[swift-evolution] [Proposal] Make optional protocol methods first class citizens
andrey at tarantsov.com
Mon Apr 4 00:18:41 CDT 2016
I understand the concern.
To me, the answer is clearly yes. The language cannot be considered in isolation from its use cases; imagine UIKit written in Swift.
You want the developers to be able to quickly understand which table view delegate methods they need to implement, and what the contract is (are cells editable or non-editable by default?).
We need the same thing for our own UIKit-style controls we're writing today (and we don't want to be limited to @objc types when doing that — those are particularly ill-suited for the return values of optional delegate methods; I often want a CGFloat? or a enum).
I don't see this as a separate faculty as much as a shorthand, similar to how T? is a shorthand for Optional<T>.
The general opinion on shorthands varies from “there should be exactly one way to do everything” Python-style to “the language should help the developer express themselves” Ruby/Perl-style.
I personally am firmly in the “Ruby camp” here, so I'm all for use case-specific shorthands for general facilities.
You, sir (together with your dream team), should probably pick an official stance on this matter. :-)
On 4 Apr 2016 04:15 +0600, Yuval Tal<yuvalt at pblc.co>, wrote:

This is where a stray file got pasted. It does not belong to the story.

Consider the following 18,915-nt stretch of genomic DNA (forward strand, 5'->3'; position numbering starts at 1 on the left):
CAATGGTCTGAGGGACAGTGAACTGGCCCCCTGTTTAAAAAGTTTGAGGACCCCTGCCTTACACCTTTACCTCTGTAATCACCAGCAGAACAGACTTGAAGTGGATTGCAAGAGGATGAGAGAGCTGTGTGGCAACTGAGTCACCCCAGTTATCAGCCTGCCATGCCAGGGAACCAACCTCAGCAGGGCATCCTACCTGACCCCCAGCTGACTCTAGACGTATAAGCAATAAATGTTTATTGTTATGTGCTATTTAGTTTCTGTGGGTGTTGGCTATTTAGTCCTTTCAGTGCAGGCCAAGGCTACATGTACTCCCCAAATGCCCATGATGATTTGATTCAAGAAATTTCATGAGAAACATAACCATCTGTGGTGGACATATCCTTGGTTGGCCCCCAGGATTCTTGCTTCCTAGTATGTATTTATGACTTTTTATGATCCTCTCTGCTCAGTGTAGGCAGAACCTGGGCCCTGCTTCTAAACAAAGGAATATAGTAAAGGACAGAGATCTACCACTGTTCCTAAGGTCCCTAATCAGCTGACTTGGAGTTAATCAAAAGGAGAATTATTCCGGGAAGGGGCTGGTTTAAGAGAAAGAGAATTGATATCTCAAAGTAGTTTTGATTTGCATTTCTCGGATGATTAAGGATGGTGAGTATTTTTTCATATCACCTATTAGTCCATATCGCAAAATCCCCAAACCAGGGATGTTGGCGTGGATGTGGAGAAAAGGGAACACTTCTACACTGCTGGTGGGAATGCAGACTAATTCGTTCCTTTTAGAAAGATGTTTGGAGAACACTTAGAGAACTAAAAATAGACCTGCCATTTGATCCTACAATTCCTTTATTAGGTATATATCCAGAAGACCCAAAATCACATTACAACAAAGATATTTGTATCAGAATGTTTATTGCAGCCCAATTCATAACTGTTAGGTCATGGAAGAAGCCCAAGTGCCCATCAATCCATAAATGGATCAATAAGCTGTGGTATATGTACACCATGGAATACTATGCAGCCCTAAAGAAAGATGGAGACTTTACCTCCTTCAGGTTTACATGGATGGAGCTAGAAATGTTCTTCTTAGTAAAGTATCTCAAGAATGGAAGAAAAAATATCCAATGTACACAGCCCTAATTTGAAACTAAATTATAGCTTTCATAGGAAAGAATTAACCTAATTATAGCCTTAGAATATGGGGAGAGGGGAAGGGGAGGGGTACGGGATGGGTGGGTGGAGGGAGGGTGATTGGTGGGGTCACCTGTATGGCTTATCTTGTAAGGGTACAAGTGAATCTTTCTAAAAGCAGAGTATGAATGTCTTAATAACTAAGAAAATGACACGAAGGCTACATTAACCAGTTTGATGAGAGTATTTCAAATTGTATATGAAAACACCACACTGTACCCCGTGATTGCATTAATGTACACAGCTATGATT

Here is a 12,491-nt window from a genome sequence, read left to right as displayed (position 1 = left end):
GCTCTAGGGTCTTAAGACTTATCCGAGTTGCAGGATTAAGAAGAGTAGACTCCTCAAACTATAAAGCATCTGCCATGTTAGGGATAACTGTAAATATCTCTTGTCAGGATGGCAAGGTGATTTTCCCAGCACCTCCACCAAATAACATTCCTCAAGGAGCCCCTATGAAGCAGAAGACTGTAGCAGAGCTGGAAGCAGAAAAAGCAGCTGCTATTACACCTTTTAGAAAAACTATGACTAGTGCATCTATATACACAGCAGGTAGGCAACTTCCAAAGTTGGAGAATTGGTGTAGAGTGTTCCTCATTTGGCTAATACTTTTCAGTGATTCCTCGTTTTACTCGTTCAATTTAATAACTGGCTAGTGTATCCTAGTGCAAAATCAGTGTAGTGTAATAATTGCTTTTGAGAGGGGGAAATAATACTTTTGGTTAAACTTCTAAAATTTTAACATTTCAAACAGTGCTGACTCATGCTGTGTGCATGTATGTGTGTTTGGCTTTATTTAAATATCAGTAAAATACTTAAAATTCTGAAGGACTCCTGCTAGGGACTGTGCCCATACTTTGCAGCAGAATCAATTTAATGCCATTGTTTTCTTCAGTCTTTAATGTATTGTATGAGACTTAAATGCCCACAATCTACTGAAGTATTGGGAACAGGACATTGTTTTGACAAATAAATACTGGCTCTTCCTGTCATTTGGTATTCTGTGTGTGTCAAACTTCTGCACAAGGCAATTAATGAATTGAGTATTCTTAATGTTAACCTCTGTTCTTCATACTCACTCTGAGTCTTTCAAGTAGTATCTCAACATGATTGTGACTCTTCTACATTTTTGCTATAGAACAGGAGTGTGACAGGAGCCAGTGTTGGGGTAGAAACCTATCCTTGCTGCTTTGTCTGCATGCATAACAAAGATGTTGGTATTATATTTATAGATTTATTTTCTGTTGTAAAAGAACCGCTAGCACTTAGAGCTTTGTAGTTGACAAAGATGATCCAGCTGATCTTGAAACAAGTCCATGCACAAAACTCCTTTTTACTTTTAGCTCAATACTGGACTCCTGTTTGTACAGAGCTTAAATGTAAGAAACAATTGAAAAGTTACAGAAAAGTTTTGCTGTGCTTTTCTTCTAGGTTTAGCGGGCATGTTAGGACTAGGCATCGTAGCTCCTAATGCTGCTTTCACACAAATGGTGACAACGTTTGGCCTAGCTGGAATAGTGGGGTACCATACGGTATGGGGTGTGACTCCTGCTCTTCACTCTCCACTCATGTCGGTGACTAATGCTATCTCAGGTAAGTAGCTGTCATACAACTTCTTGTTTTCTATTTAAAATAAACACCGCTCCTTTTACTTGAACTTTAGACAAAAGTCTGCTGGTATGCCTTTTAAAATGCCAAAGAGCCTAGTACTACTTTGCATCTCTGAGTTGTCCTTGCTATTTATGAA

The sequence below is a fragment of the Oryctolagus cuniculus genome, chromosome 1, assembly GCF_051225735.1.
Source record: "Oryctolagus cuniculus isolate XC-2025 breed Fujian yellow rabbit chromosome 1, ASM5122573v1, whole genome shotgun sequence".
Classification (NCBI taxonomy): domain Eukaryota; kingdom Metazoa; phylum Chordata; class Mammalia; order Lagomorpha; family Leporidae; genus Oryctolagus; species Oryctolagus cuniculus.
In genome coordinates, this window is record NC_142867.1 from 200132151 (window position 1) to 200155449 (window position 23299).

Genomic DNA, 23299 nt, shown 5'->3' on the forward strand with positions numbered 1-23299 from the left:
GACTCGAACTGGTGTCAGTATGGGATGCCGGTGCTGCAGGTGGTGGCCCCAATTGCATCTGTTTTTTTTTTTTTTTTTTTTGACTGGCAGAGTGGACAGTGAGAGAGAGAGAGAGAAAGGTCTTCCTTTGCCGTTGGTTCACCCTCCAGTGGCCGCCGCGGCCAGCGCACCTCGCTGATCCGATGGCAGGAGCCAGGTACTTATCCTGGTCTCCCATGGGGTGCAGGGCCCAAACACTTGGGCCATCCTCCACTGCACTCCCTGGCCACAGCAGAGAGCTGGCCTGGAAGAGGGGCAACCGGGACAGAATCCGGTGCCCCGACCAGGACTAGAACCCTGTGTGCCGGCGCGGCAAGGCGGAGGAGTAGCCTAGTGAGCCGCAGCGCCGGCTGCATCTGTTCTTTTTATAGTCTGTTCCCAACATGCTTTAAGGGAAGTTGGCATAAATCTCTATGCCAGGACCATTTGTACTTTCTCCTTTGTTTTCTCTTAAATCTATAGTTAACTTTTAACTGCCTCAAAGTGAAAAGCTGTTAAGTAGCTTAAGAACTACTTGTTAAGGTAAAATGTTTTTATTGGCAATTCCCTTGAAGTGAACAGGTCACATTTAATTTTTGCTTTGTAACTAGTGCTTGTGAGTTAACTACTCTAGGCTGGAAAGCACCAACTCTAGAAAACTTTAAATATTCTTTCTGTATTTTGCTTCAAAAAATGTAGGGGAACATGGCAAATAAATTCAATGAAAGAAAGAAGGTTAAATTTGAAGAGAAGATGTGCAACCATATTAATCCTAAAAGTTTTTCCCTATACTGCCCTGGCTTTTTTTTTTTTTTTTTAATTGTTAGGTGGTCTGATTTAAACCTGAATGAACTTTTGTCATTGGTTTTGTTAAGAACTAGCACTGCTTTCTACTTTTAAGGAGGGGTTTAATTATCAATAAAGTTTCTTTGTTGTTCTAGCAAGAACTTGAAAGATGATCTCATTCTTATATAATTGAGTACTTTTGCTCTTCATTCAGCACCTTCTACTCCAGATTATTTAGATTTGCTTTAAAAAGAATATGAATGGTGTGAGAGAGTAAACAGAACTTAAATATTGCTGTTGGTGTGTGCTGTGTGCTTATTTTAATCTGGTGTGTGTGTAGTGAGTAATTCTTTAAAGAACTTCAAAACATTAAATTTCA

> For readability and specifically in this case, I think it does make sense IMHO.
> On Sunday, April 3, 2016, Chris Lattner<clattner at apple.com(mailto:clattner at apple.com)>wrote:
> > > > Protocol requirements with default (no-op) implementations already satisfy that design goal, no?
> > > Chris, as we've discussed in a thread that I think got forked from this one:
> > >
> > > Yes, they do technically, but it would be nice to both:
> > >
> > > 1) make it an obvious documented part of the signature, possibly including the default return value
> > >
> > > 2) possibly make it less verbose by getting rid of the explicitly spelled out protocol extension
> > Right, but “more is worse” when it comes to language design.Having a "more general" facility that greatly overlaps with a “more narrow” facility always makes us question whether it is worth the complexity to have both.
> > -Chris
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